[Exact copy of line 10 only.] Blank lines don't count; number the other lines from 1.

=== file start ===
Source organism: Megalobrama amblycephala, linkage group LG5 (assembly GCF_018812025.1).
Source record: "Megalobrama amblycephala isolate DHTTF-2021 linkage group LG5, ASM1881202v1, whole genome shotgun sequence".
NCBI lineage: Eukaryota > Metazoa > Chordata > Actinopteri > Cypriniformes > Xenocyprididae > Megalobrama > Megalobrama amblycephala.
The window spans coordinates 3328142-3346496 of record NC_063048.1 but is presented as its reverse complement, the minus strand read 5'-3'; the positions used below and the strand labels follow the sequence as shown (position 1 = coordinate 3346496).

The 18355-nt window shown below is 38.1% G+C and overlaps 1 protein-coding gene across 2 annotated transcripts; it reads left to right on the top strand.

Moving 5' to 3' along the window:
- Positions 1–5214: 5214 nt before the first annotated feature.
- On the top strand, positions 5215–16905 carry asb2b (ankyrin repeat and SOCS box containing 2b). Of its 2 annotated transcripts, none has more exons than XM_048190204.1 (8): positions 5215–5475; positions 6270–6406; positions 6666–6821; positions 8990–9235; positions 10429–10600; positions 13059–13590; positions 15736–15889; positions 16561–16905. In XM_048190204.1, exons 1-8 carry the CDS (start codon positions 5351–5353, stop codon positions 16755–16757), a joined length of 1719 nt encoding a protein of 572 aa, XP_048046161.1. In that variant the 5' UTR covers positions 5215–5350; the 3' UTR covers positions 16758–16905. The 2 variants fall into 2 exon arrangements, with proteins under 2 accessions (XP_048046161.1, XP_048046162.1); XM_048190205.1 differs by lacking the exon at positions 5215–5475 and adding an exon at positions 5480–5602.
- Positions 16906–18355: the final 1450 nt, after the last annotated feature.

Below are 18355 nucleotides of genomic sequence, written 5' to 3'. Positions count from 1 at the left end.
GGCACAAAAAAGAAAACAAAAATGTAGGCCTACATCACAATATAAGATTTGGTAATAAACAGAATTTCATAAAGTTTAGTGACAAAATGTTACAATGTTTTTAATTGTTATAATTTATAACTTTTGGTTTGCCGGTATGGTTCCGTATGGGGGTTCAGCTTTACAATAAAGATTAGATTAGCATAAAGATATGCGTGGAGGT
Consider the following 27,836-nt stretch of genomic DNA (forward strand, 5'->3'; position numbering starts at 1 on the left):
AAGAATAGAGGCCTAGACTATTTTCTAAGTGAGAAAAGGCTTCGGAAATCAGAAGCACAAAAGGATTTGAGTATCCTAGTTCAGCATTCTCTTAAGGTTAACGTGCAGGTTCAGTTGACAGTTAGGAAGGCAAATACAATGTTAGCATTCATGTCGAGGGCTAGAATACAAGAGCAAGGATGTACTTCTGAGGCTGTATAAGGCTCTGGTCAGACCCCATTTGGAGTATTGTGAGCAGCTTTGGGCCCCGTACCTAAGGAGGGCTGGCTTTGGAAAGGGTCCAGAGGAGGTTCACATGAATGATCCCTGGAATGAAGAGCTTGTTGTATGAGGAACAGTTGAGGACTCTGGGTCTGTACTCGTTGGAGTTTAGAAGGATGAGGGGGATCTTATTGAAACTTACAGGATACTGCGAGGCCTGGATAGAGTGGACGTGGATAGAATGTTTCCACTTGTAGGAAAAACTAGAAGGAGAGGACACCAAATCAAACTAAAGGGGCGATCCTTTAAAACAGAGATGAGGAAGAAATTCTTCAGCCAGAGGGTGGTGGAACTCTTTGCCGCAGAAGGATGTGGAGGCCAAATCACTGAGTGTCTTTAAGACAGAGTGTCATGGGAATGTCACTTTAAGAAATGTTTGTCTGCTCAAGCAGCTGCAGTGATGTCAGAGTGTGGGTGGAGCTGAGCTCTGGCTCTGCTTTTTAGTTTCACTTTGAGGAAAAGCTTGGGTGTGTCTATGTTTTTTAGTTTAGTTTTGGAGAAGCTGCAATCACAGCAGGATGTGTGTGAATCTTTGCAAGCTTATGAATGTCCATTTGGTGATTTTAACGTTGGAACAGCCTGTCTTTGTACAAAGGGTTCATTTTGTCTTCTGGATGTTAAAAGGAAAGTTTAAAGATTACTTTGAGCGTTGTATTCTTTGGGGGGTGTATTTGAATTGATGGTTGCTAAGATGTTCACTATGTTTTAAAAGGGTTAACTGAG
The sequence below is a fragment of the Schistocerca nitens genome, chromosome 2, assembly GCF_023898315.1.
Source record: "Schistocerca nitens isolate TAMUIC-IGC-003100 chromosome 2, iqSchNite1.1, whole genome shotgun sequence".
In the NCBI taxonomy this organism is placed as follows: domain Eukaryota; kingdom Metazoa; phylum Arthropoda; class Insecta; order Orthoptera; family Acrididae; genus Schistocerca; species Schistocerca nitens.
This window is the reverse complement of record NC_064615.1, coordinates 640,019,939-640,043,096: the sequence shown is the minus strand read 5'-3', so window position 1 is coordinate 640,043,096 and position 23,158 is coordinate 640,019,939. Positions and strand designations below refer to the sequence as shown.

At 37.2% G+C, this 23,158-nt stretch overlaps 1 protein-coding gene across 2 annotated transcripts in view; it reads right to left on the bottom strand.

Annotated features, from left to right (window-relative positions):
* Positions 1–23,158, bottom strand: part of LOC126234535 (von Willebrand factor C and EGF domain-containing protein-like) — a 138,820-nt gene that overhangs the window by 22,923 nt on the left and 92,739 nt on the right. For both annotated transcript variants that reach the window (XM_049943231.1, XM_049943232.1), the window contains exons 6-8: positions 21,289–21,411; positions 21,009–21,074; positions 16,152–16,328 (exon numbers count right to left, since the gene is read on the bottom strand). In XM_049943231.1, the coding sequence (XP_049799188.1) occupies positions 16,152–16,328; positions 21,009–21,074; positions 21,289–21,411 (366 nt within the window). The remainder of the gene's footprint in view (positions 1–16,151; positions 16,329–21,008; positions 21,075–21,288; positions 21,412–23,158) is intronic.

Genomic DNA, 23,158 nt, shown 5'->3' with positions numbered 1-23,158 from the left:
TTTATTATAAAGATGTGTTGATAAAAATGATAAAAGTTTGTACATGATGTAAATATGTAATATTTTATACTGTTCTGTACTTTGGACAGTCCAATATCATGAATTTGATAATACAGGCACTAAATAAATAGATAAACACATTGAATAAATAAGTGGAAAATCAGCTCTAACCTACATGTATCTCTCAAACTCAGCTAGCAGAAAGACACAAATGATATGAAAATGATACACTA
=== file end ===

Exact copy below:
Below are 18355 nucleotides of genomic sequence, written 5' to 3'. Positions count from 1 at the left end.